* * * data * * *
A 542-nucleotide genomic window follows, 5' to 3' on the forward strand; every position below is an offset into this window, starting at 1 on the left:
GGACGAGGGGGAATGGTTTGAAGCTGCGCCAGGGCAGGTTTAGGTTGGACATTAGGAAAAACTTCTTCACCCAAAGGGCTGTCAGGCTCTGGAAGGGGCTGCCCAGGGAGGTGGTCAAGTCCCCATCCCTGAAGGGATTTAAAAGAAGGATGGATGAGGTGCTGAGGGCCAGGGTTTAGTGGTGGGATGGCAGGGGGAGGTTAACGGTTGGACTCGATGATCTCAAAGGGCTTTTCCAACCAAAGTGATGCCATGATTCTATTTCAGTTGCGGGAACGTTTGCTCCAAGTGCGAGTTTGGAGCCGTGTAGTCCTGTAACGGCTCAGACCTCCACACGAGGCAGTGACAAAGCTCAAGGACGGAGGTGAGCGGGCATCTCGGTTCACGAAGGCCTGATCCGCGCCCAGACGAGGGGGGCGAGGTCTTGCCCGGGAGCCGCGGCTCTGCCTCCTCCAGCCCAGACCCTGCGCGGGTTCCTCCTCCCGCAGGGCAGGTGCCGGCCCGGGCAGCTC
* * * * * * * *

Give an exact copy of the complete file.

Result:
A 542-nucleotide genomic window follows, 5' to 3' on the forward strand; every position below is an offset into this window, starting at 1 on the left:
GGACGAGGGGGAATGGTTTGAAGCTGCGCCAGGGCAGGTTTAGGTTGGACATTAGGAAAAACTTCTTCACCCAAAGGGCTGTCAGGCTCTGGAAGGGGCTGCCCAGGGAGGTGGTCAAGTCCCCATCCCTGAAGGGATTTAAAAGAAGGATGGATGAGGTGCTGAGGGCCAGGGTTTAGTGGTGGGATGGCAGGGGGAGGTTAACGGTTGGACTCGATGATCTCAAAGGGCTTTTCCAACCAAAGTGATGCCATGATTCTATTTCAGTTGCGGGAACGTTTGCTCCAAGTGCGAGTTTGGAGCCGTGTAGTCCTGTAACGGCTCAGACCTCCACACGAGGCAGTGACAAAGCTCAAGGACGGAGGTGAGCGGGCATCTCGGTTCACGAAGGCCTGATCCGCGCCCAGACGAGGGGGGCGAGGTCTTGCCCGGGAGCCGCGGCTCTGCCTCCTCCAGCCCAGACCCTGCGCGGGTTCCTCCTCCCGCAGGGCAGGTGCCGGCCCGGGCAGCTC